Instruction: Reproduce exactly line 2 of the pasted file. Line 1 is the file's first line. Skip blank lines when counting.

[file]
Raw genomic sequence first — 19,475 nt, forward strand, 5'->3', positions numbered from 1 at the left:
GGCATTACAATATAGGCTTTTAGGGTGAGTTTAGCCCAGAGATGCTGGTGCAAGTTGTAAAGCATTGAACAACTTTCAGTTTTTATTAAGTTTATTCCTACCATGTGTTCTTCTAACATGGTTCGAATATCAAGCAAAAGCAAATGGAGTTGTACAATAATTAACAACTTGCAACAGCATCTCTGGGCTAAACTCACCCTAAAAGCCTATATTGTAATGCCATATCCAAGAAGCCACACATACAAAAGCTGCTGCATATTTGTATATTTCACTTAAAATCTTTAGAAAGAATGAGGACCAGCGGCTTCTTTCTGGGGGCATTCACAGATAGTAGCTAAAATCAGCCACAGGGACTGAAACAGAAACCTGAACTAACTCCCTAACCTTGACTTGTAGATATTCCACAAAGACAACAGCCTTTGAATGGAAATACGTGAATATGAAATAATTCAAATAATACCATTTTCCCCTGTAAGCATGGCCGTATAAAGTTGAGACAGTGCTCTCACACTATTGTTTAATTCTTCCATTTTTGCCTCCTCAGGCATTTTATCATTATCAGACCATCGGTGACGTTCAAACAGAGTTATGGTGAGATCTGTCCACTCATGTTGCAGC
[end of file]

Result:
GGCATTACAATATAGGCTTTTAGGGTGAGTTTAGCCCAGAGATGCTGGTGCAAGTTGTAAAGCATTGAACAACTTTCAGTTTTTATTAAGTTTATTCCTACCATGTGTTCTTCTAACATGGTTCGAATATCAAGCAAAAGCAAATGGAGTTGTACAATAATTAACAACTTGCAACAGCATCTCTGGGCTAAACTCACCCTAAAAGCCTATATTGTAATGCCATATCCAAGAAGCCACACATACAAAAGCTGCTGCATATTTGTATATTTCACTTAAAATCTTTAGAAAGAATGAGGACCAGCGGCTTCTTTCTGGGGGCATTCACAGATAGTAGCTAAAATCAGCCACAGGGACTGAAACAGAAACCTGAACTAACTCCCTAACCTTGACTTGTAGATATTCCACAAAGACAACAGCCTTTGAATGGAAATACGTGAATATGAAATAATTCAAATAATACCATTTTCCCCTGTAAGCATGGCCGTATAAAGTTGAGACAGTGCTCTCACACTATTGTTTAATTCTTCCATTTTTGCCTCCTCAGGCATTTTATCATTATCAGACCATCGGTGACGTTCAAACAGAGTTATGGTGAGATCTGTCCACTCATGTTGCAGC